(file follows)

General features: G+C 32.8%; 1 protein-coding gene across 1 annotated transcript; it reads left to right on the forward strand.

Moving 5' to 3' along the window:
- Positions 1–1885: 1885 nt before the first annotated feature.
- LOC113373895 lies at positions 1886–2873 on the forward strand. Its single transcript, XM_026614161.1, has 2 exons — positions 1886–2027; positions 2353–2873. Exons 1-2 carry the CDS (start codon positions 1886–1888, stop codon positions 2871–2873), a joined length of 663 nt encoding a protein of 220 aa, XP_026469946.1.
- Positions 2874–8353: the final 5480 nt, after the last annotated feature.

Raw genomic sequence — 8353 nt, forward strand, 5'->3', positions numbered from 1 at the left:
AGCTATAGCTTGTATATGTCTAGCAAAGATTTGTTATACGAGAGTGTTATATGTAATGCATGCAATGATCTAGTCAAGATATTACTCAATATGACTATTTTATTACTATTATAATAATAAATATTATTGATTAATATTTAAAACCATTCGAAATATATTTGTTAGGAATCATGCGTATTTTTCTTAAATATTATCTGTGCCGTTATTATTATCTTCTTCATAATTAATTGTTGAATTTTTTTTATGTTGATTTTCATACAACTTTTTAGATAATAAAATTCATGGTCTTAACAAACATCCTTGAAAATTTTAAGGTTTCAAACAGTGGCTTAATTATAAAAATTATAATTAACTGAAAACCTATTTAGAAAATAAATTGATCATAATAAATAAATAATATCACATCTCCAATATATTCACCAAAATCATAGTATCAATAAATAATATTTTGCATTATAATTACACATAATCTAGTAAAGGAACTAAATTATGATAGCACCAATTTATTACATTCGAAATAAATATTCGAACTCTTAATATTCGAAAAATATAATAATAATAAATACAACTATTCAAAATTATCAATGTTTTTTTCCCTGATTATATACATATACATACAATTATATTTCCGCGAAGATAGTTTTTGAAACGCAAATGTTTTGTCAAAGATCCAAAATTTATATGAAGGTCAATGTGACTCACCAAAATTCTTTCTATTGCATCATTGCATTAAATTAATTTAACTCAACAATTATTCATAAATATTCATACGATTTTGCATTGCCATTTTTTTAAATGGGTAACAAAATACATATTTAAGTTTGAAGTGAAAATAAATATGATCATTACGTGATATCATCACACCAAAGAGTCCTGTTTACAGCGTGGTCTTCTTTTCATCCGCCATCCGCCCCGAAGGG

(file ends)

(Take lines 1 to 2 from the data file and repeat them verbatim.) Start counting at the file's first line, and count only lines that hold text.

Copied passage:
General features: G+C 32.8%; 1 protein-coding gene across 1 annotated transcript; it reads left to right on the forward strand.

Moving 5' to 3' along the window: